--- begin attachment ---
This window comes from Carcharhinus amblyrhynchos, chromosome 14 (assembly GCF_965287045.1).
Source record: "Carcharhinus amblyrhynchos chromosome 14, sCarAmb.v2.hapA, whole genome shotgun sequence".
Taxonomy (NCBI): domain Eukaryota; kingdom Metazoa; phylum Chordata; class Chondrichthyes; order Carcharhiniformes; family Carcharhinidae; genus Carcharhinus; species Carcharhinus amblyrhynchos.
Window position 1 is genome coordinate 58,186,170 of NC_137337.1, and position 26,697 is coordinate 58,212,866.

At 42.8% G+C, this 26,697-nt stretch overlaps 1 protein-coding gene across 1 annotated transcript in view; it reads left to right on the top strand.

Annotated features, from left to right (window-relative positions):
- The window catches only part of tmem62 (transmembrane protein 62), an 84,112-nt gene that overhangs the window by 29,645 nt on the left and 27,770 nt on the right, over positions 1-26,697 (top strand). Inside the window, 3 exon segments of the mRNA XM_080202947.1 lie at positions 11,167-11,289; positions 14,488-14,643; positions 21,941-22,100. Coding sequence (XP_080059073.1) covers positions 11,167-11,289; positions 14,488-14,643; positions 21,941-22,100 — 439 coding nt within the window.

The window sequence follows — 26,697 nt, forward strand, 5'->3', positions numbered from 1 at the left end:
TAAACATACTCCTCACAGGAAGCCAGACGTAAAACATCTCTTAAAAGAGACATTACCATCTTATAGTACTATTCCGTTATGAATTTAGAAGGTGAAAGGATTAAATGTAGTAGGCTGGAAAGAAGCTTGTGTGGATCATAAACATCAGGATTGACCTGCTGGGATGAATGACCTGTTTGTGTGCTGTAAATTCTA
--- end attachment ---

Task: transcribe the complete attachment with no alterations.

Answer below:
This window comes from Carcharhinus amblyrhynchos, chromosome 14 (assembly GCF_965287045.1).
Source record: "Carcharhinus amblyrhynchos chromosome 14, sCarAmb.v2.hapA, whole genome shotgun sequence".
Taxonomy (NCBI): domain Eukaryota; kingdom Metazoa; phylum Chordata; class Chondrichthyes; order Carcharhiniformes; family Carcharhinidae; genus Carcharhinus; species Carcharhinus amblyrhynchos.
Window position 1 is genome coordinate 58,186,170 of NC_137337.1, and position 26,697 is coordinate 58,212,866.

At 42.8% G+C, this 26,697-nt stretch overlaps 1 protein-coding gene across 1 annotated transcript in view; it reads left to right on the top strand.

Annotated features, from left to right (window-relative positions):
- The window catches only part of tmem62 (transmembrane protein 62), an 84,112-nt gene that overhangs the window by 29,645 nt on the left and 27,770 nt on the right, over positions 1-26,697 (top strand). Inside the window, 3 exon segments of the mRNA XM_080202947.1 lie at positions 11,167-11,289; positions 14,488-14,643; positions 21,941-22,100. Coding sequence (XP_080059073.1) covers positions 11,167-11,289; positions 14,488-14,643; positions 21,941-22,100 — 439 coding nt within the window.

The window sequence follows — 26,697 nt, forward strand, 5'->3', positions numbered from 1 at the left end:
TAAACATACTCCTCACAGGAAGCCAGACGTAAAACATCTCTTAAAAGAGACATTACCATCTTATAGTACTATTCCGTTATGAATTTAGAAGGTGAAAGGATTAAATGTAGTAGGCTGGAAAGAAGCTTGTGTGGATCATAAACATCAGGATTGACCTGCTGGGATGAATGACCTGTTTGTGTGCTGTAAATTCTA